This post is from Carol Duffy who teaches in Lamoine
On December 6, 1917, Halifax, Nova Scotia experienced the largest man-made explosion the world had ever seen when the Mont Blanc, filled with explosives, collided with another ship. “The Halifax Explosion” webquest (http://connect.umpi.maine.edu/~terry.chalou/Webquests/10-11/The%20Halifax%20Explsoion/t-index.htm )provides links to the CBC site ( http://www.cbc.ca/halifaxexplosion/ ) containing many primary resources. Students can read about a fireman who was blown from his vehicle, caught in a tidal wave, and survived both to live another 54 years. In addition to the CBC resources, YouTube has several good videos about this event. My favorite is an interview with Peggy Gregoire who was a young student at the time.
After exploring these resources, the webquest task is to assume the persona of a person affected by the explosion and to write a letter about the day. To help students use the correct tone for their letters, there’s a link to war letters written in 1917. If your students want to make their letters look old, there are links to sites with directions for aging paper.
I used this webquest with a mixed grade level grouping of middle level students. Many of them told me that this was one of their favorite writing activities for the year because of the interesting resources.
Almost everyone in middle level education in Maine knows Mike Muir! We have …
taught with him in Skowhegan
taken a course with him when he was a professor at Farmington
heard give a keynote at MAMLE
been mentored through a team project at MLEI
attended one of his state, regional, or national presentations
read one of his articles or blog posts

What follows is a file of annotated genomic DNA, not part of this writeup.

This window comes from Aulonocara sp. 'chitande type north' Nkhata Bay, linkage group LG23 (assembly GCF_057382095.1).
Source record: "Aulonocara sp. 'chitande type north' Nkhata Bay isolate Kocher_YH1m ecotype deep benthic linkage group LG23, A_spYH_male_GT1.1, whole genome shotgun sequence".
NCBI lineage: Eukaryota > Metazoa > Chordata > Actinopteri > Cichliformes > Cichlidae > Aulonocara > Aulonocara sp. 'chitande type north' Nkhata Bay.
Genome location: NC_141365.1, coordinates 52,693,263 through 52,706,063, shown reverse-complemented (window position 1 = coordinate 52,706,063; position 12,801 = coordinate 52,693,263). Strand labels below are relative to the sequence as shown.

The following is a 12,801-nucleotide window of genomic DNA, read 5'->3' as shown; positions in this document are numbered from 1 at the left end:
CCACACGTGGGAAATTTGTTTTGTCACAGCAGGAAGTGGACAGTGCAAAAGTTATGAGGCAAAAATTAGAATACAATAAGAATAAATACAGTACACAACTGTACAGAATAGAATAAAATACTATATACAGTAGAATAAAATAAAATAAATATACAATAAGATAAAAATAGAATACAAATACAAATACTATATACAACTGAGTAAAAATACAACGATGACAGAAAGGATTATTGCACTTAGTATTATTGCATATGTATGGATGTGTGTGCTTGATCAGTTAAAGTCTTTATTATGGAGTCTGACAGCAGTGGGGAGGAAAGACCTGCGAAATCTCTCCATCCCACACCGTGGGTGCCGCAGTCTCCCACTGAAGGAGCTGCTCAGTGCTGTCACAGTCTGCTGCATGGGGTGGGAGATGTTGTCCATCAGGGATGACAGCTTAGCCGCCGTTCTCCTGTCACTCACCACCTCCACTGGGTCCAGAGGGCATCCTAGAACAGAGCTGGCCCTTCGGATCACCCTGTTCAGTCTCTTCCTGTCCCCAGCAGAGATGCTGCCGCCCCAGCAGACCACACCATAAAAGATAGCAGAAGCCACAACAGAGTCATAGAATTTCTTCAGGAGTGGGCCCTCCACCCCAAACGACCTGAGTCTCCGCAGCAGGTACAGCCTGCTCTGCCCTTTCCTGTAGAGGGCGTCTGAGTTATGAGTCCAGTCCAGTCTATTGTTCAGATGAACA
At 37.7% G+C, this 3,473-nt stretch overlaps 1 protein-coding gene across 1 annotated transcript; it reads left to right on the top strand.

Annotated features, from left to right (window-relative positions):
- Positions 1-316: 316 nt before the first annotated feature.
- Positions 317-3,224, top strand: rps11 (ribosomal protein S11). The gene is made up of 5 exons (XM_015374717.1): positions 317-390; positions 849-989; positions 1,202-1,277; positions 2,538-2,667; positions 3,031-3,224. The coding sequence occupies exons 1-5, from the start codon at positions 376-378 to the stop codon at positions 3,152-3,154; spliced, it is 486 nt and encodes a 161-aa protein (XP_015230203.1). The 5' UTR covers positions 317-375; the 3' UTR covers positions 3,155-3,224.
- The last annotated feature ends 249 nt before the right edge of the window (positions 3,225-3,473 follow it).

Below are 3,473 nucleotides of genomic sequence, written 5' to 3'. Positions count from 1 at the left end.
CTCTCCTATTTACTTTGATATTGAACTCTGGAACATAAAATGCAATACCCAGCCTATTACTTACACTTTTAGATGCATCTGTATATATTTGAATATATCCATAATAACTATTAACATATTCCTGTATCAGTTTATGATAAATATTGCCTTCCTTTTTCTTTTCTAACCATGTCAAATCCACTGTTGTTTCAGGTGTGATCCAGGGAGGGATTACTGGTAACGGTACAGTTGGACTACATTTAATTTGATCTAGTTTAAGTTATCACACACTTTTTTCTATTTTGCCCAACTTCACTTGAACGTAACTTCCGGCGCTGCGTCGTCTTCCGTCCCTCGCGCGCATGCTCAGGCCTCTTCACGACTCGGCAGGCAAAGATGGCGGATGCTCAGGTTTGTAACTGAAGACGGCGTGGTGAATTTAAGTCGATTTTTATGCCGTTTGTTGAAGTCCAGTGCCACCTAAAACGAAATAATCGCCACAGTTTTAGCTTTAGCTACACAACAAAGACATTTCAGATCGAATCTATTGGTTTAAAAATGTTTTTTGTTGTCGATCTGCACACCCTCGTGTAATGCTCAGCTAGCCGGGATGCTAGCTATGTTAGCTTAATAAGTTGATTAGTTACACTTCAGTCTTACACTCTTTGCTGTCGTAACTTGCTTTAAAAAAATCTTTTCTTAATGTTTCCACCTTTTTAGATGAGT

worked with him in Auburn where he is the current Multiple Pathways Leader
Mike gets around! In fact he is just about to become the new President of AMLE.
Mike is passionate about finding ways to ensure each student is given an even chance at succeeding in school. He believes that one important component in this quest is creating engaging and meaningful learning environments. He has described engaging tasks in a three-part series on his blog Multiple Pathways, a blog well worth following. He has given MAMLE permission to repost this series.
Are you looking for a teaching strategy that can hook and engage your students? One that can work with almost any content area? Then you’re looking to use an Engaging Task.
Engaging Tasks are an easy-to-implement real world learning strategy.
Engaging Tasks are the part of a WebQuest that make them so engaging to students. But they are such a strong pedagogical strategy that they can be applied to nearly any subject or topic, don’t need to be part of a WebQuest, and don’t even have to be used for an activity that requires technology (although technology can be it’s own motivator!)
WebQuest.org – THE place for everything about WebQuests – defines a WebQuest as an inquiry-oriented lesson format in wich most or all of the information that learners work with comes from the web. Some educators mis-identify a WebQuest as a series of low-level questions that students use the web to track down answers to, but this is far from a WebQuest. WebQuests require that students apply higher order thinking strategies.
WebQuests follow a specific format and include these 6 components (although sometimes one or two of them might be combined):
In my opinion, the part of a (good) WebQuest that makes it so engaging is the task. What makes a task so engaging?
Instead of simply charging students with an assignment, an Engaging Task tells a little story (only a paragraph or so!) that gives the students a reason for doing the work. The engaging task is made up of three parts: